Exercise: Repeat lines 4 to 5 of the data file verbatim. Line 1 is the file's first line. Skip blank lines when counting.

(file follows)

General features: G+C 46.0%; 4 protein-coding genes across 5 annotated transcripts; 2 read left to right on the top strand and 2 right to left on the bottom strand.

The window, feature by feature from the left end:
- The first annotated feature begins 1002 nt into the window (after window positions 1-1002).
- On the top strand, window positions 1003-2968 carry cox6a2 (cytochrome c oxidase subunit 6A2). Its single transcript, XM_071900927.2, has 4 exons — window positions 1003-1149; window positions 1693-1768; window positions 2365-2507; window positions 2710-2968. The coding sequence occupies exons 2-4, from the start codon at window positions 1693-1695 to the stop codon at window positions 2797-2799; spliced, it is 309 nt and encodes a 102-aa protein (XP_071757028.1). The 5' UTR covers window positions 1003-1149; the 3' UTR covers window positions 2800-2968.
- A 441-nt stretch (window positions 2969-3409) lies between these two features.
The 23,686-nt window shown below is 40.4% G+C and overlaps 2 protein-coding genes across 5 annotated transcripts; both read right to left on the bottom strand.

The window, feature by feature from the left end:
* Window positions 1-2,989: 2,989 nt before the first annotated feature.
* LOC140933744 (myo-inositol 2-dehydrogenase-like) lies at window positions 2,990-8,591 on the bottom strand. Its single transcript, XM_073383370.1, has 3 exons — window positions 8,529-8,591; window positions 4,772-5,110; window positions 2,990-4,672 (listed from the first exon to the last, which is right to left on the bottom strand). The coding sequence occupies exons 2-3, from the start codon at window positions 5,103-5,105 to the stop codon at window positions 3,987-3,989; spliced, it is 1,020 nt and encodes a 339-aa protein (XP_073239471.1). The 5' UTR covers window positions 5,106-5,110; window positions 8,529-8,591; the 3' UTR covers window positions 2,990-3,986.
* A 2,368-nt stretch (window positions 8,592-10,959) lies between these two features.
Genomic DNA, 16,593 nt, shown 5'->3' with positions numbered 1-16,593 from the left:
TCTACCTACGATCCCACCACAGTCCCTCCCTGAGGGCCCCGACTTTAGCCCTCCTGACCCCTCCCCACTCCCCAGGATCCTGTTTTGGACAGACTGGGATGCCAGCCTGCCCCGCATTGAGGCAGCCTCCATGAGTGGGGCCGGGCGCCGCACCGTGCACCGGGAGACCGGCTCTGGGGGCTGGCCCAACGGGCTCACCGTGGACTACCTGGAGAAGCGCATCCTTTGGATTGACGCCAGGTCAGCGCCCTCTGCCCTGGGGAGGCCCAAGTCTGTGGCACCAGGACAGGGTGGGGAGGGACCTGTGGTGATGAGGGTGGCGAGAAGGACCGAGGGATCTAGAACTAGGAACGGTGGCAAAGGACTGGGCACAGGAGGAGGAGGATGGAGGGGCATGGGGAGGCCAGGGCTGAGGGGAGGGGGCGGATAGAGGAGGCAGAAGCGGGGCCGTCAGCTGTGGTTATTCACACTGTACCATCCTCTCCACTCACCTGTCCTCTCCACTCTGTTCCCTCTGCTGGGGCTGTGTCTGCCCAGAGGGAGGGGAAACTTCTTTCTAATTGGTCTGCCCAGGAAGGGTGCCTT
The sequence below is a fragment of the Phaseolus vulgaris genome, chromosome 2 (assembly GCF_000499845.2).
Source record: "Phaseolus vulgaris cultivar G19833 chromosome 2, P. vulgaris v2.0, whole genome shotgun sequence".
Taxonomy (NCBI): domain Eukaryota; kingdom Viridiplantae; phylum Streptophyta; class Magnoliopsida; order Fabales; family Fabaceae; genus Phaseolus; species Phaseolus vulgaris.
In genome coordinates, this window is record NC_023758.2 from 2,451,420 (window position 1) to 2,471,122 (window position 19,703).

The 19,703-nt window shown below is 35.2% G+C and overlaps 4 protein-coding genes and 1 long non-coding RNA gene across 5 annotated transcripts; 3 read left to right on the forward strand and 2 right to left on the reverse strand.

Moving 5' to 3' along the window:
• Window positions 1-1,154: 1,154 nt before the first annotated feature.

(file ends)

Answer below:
- On the top strand, window positions 1003-2968 carry cox6a2 (cytochrome c oxidase subunit 6A2). Its single transcript, XM_071900927.2, has 4 exons — window positions 1003-1149; window positions 1693-1768; window positions 2365-2507; window positions 2710-2968. The coding sequence occupies exons 2-4, from the start codon at window positions 1693-1695 to the stop codon at window positions 2797-2799; spliced, it is 309 nt and encodes a 102-aa protein (XP_071757028.1). The 5' UTR covers window positions 1003-1149; the 3' UTR covers window positions 2800-2968.
- A 441-nt stretch (window positions 2969-3409) lies between these two features.